OCSC

Teak House, National Botanic Gardens

As part of a larger ongoing conservation effort within The Botanic Gardens in Glasnevin, and to commemorate the hosting of the World Botanical Garden Conference the Teak House glasshouse was restored and now forms part of the main pedestrian route from the carpark.

The Teak House was originally constructed in the 1950’s and as such was built from more modern materials than the other glasshouse buildings within the Botanic Gardens.  Early investigation by O’Connor Sutton Cronin confirmed the main building elements were mild steel and teak.  Upon more detailed investigations it was found that serious degradation of the materials had taken place and as such a full faithful restoration was not a feasible option to proceed on.  As such the project became a partial restoration and partial replication of the existing structure but using higher quality, more durable and environmentally friendly materials.  Stainless steel replaced the mild steel frame while the teak elements were replaced with the more sustainable timber Iroko.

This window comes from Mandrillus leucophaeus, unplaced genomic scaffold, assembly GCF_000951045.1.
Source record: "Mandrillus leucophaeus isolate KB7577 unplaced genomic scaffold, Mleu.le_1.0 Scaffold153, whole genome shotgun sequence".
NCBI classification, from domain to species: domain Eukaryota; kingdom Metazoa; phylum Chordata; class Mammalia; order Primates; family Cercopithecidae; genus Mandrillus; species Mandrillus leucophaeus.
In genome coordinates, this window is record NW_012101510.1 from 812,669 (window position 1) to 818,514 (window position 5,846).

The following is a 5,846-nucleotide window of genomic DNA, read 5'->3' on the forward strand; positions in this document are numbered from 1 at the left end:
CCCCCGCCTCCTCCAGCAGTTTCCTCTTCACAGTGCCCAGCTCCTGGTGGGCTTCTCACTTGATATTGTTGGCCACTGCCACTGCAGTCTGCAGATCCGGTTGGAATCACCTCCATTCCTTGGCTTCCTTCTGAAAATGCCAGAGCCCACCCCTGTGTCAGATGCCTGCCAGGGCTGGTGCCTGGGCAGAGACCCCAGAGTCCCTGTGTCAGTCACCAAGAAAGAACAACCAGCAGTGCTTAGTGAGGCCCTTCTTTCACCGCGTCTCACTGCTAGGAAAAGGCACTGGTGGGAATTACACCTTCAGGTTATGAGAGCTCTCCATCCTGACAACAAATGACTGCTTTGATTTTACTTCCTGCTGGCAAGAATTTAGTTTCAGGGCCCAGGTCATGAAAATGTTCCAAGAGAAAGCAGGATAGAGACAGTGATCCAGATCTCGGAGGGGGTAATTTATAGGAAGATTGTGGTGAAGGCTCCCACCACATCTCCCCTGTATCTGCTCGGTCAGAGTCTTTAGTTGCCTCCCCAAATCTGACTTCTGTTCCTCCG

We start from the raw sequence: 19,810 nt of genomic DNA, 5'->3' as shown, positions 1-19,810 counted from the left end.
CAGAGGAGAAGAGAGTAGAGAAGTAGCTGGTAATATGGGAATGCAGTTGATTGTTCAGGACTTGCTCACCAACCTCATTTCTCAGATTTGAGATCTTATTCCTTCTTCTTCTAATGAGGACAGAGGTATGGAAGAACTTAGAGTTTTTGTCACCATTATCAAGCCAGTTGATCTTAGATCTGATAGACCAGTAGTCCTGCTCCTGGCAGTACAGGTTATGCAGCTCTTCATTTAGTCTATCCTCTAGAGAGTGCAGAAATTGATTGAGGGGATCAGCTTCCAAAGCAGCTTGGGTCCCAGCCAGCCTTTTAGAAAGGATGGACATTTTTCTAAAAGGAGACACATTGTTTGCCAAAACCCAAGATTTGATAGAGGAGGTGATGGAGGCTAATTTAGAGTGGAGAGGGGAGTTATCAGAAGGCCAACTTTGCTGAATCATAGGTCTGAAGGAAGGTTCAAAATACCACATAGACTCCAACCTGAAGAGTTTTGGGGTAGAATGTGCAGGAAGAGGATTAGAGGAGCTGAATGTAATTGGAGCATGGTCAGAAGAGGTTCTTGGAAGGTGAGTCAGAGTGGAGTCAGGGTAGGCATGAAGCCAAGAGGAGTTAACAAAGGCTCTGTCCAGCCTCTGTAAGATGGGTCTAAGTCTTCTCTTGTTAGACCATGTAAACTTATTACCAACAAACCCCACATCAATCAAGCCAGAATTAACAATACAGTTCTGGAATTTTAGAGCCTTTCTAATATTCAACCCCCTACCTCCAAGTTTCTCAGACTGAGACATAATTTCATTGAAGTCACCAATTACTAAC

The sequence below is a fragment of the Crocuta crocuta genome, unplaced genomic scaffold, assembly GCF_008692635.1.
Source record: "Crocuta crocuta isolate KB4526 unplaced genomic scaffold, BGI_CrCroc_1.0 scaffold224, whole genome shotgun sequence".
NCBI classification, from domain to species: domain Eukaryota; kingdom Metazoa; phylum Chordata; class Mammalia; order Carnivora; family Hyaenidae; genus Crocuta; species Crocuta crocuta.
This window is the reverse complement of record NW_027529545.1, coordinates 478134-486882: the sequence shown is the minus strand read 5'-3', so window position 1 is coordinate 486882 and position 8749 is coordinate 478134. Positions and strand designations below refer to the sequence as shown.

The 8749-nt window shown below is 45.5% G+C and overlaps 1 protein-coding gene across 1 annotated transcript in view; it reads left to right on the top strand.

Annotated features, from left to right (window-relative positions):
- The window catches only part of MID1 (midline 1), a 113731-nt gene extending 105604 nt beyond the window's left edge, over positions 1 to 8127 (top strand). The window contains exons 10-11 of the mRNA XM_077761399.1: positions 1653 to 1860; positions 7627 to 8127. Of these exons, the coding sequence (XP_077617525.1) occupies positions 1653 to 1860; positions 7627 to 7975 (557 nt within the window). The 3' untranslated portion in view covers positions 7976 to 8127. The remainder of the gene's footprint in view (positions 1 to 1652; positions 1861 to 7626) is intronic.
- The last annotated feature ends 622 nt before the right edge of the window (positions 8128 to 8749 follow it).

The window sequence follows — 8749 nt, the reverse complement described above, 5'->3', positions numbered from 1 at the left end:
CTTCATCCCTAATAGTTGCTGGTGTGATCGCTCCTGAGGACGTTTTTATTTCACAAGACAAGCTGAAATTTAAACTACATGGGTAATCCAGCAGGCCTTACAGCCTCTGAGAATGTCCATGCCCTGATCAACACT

O’Connor Sutton Cronin compiled a detailed member list which included in excess of 2000 timber and steel members giving the exact profile of each member together with their length and location.  As the investigation works took place it became apparent to O’Connor Sutton Cronin that various original construction details and joint arrangements had accelerated the decay of the building and remodelling these areas to fit within the restored building with a minimum of visual impact became an important factor within our design and analysis.

As the building was to some extent a new building rather than a restoration a detailed computer model was developed to analyse the building for all loading conditions.  It was found that the bracing of the structure was not adequate and so increased section sizes were added.  Some other alterations to member profiles and the joints further enhanced the overall stability of the building.

Construction began in September 2009 and the restored building was officially re-opened to the public in June 2010.